that referve feveral young unfortunate captives taken irr
battle, to facrifice them to the Manes of his favourite
hero, j^n. 10. v. 517.

■ ' ' Sulmone creatos

^latuor hie juvenesy tot idem qiios ediicat Ufens
Viventes rapit ; inferias quos inmiolet umbrisy
Captivoque rogi perfundat fanguiiie fiavimai •
And Em. ii. v. 81.

Vinxerat et poji terga mamu^.qtios mitteret ufnbris^
Infer iaSi c^-tfo fparfuros fanguine flammam.

And (what is very particular) the Latin poet expreflea
no difapprobation of the action, which the Grecian does
in plain terms, fpeaking of this in iHad 2> v. 176.

G2



76 H O M E R's I L I A D. Bode XXf.

Then, as once more he plung'd amid the flood, 40
The young Lycaon in his pafliige flood ;
The fon of Priam, whom the hero's hand
But late made captive in his father's land,
(As from a fycamore, his founding fteel
Lopp'd the green arras to fpoke a chariot-wheel) 45
To Lemnos ifle he fold the royal flave,
"Where Jafon's fon the price demanded gave;
!But kind Eetion touching on the (hore,
The ranfom'd Prince to fair Ari{be bore.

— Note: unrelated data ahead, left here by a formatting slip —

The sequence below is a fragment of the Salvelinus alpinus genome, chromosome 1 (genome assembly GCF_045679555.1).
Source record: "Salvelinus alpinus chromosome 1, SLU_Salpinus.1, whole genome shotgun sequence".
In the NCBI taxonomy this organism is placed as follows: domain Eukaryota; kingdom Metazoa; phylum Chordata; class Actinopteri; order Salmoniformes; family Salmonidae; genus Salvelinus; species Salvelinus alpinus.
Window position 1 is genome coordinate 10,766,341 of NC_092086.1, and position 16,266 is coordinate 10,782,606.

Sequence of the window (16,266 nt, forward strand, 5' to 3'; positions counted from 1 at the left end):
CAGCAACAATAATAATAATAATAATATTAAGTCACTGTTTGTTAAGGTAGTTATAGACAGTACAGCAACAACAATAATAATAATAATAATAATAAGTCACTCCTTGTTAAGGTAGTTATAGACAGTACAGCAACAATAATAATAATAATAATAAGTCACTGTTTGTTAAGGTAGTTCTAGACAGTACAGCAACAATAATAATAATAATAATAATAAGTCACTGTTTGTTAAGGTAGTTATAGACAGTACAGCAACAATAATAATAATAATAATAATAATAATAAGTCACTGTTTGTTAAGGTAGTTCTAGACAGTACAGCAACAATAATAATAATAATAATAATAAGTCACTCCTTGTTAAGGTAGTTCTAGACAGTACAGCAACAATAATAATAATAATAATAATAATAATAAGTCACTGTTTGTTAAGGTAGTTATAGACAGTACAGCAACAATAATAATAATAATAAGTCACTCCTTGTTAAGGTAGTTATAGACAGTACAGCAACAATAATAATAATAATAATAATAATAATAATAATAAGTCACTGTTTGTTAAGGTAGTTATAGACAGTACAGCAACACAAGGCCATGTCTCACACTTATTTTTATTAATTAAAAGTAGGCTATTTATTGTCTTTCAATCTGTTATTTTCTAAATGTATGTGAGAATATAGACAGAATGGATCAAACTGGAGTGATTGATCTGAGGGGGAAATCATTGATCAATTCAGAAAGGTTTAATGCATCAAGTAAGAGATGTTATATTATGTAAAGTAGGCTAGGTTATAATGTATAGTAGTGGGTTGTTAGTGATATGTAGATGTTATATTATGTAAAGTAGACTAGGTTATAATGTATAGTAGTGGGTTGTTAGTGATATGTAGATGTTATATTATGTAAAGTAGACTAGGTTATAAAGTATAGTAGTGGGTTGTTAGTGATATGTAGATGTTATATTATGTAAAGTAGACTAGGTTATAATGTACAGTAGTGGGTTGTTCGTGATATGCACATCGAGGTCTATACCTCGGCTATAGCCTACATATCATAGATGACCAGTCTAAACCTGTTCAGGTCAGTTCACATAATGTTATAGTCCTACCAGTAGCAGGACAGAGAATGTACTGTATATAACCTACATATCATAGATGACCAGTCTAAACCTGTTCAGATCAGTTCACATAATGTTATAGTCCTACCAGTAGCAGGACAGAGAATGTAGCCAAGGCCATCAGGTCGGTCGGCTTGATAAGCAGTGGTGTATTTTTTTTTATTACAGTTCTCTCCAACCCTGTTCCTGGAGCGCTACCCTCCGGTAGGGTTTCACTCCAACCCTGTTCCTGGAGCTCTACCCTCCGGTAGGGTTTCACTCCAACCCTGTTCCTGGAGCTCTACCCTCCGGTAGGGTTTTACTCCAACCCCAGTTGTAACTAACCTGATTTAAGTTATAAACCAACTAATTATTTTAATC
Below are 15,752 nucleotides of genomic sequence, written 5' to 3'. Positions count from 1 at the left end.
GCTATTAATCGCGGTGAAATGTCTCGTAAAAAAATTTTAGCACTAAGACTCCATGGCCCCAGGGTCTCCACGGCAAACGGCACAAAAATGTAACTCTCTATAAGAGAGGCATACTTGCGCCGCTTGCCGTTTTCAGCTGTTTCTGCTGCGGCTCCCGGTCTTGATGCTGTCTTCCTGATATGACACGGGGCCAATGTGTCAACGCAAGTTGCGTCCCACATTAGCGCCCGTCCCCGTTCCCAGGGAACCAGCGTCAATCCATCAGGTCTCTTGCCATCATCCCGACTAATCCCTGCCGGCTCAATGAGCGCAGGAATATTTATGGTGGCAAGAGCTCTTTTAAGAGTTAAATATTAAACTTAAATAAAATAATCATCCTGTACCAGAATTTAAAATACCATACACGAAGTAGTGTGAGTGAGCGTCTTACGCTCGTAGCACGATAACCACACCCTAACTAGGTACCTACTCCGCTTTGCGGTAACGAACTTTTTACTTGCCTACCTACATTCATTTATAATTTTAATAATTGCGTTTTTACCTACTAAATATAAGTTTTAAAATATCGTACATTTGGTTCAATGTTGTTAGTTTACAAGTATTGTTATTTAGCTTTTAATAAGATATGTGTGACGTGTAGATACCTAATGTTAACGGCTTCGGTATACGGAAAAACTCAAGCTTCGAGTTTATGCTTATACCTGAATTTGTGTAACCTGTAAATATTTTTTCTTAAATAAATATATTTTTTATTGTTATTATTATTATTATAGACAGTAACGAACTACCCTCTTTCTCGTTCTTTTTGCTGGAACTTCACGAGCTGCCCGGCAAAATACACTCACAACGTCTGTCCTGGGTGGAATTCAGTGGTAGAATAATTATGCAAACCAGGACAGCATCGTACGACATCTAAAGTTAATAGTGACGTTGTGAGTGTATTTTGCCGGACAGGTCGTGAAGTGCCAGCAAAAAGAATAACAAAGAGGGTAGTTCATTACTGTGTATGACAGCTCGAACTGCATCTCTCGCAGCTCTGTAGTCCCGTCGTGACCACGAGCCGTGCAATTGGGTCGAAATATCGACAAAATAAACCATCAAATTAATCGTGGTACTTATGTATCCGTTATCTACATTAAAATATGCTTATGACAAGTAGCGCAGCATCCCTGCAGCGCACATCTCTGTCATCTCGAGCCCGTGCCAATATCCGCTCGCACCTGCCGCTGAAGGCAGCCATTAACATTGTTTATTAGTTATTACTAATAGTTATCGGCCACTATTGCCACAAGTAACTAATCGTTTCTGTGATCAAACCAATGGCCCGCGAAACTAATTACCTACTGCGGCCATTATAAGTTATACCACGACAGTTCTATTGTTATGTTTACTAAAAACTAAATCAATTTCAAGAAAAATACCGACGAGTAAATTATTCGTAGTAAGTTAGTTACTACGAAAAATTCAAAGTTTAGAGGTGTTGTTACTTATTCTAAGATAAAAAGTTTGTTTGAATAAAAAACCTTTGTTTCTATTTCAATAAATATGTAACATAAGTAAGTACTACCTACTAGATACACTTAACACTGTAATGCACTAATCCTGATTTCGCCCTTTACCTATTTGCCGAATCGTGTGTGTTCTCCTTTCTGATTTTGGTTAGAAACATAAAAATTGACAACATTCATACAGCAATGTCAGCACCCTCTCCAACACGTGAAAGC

Ten days were pad, fince in his father's reign 50

Jle felt the Aveets of liberty again ;



V. 41. The young Lycaon^ etc.] Homer has a won-
derful art and judgment in contriving fuch incidents as
fet the charaderiftic qualities of his heroes in the higheft
point of light. There is hardly any in the whole Iliad
more proper to move pity than this circumftance of
Xycaon ; or jto raife terror, than this \'iew of Achilles.
It is alfb the fineft picture of them both imaginable: we
iee the different attitude of their perfons, and the dif-
fer-ent Daffions which appeared in their countenances :
at firfl: Achilles (lands ere(51', with furprize in his looks
at the light of one wliom he thought it impoffible to
find there ; while Lycaon is in the pofrure of afuppliant,
with looks that plead for compaflion ; with one hand
holding the hero's lance, and his knee with the other :
afterwards, v/hen at his death he lets go the Ipear, and
places himfelf on his knees with his arms extended, to
receive the mortal wound, how lively and how (Irongly
is th'S painted ! I believe every one perceives the beauty
of this pafTage, and allows that poetry (at leafl in Ho-
mer) is truly a fpealang pidurs.